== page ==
From "Bernice Bobs Her Hair" by F. Scott Fitzgerald, 1920
No matter how beautiful or brilliant a girl may be, the reputation of not being frequently cut in on makes her position at a dance unfortunate. Perhaps boys prefer her company to that of the butterflies with whom they dance a dozen times an evening, but youth in this jazz-nourished generation is temperamentally restless, and the idea of fox-trotting more than one full fox trot with the same girl is distasteful, not to say odious. When it comes to several dances and the intermissions between she can be quite sure that a young man, once relieved, will never tread on her wayward toes again.
No MODERN book on ballroom dancing would be complete without including a few Collegiate Steps for the younger generation. These hopping and jumping steps are lively if not dignified. They reflect the brisk tempo of young America. They will be seen more often at fraternity dances and Village night clubs than in the ballrooms of the more pretentious and formal hotels and country clubs. But these Collegiate Steps are too much a part of present day dancing to be shunned as stepchildren.
All the steps detailed in the following pages should be danced with plenty of pep and abandon. They are, after all, to be used in a spirit of fun. Even the starting position for the Collegiate Steps is less formal than that for the older and more dignified dances. The collegiates affect a crooked elbow and a closer hold than their elders. Figure shows the position for the Collegiate Walk, which is similar to the Fox Trot but sharper and snappier.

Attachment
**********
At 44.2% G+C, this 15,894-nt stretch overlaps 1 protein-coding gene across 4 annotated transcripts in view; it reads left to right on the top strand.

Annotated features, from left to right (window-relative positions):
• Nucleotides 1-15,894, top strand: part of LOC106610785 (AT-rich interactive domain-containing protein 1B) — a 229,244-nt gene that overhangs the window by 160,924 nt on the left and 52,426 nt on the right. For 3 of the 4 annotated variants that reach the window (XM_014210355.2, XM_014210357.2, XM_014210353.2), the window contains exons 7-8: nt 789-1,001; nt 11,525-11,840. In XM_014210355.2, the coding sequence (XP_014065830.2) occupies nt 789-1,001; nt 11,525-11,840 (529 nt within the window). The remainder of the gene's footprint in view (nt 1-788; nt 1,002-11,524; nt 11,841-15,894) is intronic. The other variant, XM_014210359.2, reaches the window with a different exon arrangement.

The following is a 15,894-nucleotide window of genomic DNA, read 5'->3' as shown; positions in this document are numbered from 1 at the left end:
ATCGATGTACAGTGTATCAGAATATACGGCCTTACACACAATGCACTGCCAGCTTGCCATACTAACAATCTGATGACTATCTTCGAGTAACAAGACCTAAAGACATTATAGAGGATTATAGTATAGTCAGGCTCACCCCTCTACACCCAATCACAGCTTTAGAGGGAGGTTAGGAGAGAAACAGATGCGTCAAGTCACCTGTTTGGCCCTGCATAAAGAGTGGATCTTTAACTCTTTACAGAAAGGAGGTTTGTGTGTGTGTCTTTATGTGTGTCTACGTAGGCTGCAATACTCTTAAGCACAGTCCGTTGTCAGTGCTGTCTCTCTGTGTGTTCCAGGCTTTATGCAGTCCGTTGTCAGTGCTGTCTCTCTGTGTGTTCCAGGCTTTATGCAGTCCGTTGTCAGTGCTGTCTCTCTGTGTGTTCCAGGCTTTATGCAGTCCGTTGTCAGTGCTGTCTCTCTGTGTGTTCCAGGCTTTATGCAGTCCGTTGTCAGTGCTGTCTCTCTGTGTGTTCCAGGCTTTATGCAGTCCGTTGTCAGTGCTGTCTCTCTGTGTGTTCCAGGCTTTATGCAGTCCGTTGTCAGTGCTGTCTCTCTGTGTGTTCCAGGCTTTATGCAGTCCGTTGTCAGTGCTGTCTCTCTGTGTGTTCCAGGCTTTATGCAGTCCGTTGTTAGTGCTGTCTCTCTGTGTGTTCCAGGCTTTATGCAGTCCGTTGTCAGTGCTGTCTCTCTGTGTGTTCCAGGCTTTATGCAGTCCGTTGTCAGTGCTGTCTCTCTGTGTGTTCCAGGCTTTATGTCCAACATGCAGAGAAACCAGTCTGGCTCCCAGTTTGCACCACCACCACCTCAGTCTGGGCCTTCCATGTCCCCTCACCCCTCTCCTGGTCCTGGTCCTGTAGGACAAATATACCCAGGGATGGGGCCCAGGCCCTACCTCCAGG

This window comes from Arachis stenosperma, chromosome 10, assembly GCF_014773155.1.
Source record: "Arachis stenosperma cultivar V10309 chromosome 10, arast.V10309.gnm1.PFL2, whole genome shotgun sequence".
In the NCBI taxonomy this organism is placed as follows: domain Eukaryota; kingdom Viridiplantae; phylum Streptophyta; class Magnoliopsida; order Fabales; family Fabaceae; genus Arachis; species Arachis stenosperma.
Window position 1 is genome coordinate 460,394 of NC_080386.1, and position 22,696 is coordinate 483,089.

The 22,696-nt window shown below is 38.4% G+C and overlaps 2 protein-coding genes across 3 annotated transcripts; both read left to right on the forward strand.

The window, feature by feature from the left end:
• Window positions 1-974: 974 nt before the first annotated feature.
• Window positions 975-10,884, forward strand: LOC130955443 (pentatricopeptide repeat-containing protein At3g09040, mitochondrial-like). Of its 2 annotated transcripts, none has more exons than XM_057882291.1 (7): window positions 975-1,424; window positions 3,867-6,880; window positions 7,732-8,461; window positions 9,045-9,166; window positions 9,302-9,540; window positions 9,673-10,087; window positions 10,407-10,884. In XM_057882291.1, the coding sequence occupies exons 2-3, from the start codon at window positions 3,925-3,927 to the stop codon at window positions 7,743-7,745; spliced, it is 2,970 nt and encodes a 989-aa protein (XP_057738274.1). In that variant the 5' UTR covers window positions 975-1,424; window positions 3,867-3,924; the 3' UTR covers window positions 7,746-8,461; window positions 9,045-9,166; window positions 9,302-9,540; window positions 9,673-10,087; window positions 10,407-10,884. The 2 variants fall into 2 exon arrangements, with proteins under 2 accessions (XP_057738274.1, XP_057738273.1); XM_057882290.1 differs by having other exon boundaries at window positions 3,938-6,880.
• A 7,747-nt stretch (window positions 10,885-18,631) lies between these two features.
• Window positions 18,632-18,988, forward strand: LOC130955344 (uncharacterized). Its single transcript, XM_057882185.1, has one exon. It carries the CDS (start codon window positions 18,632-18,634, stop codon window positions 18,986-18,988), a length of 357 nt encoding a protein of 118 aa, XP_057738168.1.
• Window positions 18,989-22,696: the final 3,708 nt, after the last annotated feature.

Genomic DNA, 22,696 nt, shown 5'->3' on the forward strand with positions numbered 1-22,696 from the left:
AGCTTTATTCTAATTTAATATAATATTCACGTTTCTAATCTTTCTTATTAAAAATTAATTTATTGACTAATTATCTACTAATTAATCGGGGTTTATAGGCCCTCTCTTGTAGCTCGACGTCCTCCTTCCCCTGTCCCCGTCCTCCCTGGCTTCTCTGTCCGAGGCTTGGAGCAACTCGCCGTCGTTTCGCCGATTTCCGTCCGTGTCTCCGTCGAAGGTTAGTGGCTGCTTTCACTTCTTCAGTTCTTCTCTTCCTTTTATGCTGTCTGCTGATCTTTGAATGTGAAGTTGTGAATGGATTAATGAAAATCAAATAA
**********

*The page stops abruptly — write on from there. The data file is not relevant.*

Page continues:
This was trimmed down from Fox Movietone News out takes of an evening at a Paris nightclub in 1929. The sound was pretty bad so I superimposed a French band number.
This was done in support of a "Fox Trot in the 1920s" workshop I gave in DC in May 2016.
Some practical advice on how to behave in the Jazz Age/Roaring Twenties.
Husbands and Wives
In society, husbands and wives consider a ball or dance, or, indeed, any form of entertainment, the occasion for seeing their old friends and acquaintances and making new ones, not for staying together. At dinners they are separated as far as possible, to give them both a chance to express themselves as individuals, not as halves of a never-to-be-divided whole. At dances, though a couple who happen to like dancing together may, and do often, take a turn, the etiquette of the evening is that they should both have too many partners to be able to see much of each other. If they are seen constantly together, the idea conveyed to onlookers is that they don't know many people and are not having a much gayer time than they would have together at home. This may be far from the case, but the impression is conveyed all the same. Married men and women go out to see people, not to be with each other.
Of course, this supposes that the places they go to are places where they are surrounded by friends and acquaintances. That is what society is--the meeting of amusing people in amusing places. But if a man and his wife found themselves at a dance where they knew few, if any, people, they would most naturally take advantage of a good floor and good music to dance together. This would be sensible and enjoyable, but etiquette would not be involved. A man should dance with his hostess at any ball, once or twice during the evening, but he need not (and often could not), make his first dance the one with her. He might dance first with his wife. If some one else did not ask her at once, but it would not be obligatory.
I have extracted the two Argentine Tango scenes from this Carlos Gardel film